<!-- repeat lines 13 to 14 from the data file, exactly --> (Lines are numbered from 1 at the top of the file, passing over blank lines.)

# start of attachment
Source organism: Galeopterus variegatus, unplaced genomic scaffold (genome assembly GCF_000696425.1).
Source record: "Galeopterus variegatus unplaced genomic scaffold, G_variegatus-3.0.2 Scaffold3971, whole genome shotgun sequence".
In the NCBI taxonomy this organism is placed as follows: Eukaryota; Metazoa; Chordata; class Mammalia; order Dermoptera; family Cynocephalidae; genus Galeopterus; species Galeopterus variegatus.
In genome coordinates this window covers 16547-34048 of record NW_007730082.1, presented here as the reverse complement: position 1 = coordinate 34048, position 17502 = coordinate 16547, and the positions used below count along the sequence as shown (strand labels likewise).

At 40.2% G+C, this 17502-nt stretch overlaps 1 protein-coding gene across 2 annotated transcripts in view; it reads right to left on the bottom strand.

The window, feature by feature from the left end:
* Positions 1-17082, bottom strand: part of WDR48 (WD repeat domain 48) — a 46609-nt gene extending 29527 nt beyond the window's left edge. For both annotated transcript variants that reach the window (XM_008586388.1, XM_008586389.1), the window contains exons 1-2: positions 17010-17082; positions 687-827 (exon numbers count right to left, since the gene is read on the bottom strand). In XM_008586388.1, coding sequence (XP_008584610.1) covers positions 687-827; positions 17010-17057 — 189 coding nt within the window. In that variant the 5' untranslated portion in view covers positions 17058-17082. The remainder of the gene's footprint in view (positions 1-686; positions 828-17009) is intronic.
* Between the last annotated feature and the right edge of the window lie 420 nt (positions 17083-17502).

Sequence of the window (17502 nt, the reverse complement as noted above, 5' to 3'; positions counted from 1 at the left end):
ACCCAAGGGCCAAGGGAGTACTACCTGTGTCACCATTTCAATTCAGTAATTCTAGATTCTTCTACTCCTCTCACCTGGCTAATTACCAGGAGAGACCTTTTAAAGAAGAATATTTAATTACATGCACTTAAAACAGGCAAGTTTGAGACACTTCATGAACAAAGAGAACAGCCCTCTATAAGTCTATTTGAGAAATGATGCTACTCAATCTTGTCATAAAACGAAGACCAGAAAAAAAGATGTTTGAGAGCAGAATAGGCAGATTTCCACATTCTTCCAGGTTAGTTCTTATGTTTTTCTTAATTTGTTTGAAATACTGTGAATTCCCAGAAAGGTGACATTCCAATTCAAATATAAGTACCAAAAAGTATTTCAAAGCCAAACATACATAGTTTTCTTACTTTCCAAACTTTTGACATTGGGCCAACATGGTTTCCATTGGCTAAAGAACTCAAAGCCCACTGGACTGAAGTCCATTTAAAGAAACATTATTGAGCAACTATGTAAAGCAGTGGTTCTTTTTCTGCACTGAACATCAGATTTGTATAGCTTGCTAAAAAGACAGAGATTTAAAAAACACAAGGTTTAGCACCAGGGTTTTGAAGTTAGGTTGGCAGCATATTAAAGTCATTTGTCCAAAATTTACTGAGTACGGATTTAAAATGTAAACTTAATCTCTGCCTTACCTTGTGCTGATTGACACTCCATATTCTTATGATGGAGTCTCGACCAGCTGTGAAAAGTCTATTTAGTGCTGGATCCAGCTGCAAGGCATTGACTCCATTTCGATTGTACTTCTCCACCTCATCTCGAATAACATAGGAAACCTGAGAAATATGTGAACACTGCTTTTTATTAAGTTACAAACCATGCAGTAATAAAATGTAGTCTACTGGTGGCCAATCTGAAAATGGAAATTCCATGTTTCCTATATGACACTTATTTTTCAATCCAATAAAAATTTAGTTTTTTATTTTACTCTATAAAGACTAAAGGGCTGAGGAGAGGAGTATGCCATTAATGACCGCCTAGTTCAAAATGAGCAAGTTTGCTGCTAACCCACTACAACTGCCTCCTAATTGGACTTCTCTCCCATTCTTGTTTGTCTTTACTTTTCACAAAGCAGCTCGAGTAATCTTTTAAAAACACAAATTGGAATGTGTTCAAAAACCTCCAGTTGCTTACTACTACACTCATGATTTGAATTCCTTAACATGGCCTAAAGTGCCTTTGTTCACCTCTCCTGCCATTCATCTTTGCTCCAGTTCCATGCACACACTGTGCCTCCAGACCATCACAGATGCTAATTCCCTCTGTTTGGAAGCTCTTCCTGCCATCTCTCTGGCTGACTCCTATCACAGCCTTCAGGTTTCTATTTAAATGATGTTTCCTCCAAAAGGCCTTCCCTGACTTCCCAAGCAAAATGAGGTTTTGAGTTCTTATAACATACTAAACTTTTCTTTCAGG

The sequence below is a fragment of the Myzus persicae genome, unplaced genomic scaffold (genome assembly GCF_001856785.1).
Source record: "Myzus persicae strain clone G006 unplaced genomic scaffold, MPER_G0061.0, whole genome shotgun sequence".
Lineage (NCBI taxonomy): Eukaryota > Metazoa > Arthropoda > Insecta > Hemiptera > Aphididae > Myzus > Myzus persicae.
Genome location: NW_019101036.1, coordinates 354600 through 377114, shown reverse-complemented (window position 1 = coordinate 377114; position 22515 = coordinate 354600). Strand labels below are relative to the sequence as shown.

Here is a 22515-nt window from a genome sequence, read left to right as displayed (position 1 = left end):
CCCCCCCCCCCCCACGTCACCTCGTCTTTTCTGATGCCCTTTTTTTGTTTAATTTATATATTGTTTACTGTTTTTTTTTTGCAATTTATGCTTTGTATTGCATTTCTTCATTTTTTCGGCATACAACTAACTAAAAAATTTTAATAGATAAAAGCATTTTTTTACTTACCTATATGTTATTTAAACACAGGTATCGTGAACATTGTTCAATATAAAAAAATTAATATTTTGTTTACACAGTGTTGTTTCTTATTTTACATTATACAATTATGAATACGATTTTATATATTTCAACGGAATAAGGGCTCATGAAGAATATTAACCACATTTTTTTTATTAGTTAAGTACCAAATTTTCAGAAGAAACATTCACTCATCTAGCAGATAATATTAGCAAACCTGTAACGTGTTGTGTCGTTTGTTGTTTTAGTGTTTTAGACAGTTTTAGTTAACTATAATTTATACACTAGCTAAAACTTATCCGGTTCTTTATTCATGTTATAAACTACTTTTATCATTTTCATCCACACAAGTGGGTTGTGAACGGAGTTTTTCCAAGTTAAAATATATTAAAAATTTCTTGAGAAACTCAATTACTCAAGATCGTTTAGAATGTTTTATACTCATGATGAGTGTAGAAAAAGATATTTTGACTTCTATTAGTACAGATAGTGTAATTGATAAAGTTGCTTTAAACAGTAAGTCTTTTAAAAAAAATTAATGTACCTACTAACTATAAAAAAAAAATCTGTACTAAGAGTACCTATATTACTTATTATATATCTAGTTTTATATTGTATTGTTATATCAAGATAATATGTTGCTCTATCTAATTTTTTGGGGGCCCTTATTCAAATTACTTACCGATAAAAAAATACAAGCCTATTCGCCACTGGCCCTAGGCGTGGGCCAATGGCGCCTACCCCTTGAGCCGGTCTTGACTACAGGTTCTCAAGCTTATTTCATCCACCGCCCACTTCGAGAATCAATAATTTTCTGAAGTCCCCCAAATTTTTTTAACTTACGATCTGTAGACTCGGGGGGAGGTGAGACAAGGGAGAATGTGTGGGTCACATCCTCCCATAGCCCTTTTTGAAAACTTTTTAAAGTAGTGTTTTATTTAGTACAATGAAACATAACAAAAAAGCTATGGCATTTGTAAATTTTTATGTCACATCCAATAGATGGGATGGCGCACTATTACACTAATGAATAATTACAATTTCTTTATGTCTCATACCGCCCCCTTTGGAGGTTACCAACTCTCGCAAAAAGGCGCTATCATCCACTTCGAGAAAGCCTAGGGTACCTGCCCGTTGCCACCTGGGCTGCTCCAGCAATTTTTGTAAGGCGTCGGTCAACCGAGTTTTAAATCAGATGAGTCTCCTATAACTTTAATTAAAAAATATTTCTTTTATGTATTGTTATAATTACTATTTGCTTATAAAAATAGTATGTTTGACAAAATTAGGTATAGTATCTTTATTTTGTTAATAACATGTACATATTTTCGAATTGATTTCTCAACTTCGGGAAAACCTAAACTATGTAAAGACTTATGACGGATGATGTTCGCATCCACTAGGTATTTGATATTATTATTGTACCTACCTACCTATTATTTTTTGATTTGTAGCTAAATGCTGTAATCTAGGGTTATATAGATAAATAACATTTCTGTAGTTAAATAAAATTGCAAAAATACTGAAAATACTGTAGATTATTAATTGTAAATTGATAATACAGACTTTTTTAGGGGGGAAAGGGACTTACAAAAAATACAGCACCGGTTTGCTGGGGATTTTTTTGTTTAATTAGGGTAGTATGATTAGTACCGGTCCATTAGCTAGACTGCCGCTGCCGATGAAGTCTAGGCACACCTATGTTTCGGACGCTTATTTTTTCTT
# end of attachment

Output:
Lineage (NCBI taxonomy): Eukaryota > Metazoa > Arthropoda > Insecta > Hemiptera > Aphididae > Myzus > Myzus persicae.
Genome location: NW_019101036.1, coordinates 354600 through 377114, shown reverse-complemented (window position 1 = coordinate 377114; position 22515 = coordinate 354600). Strand labels below are relative to the sequence as shown.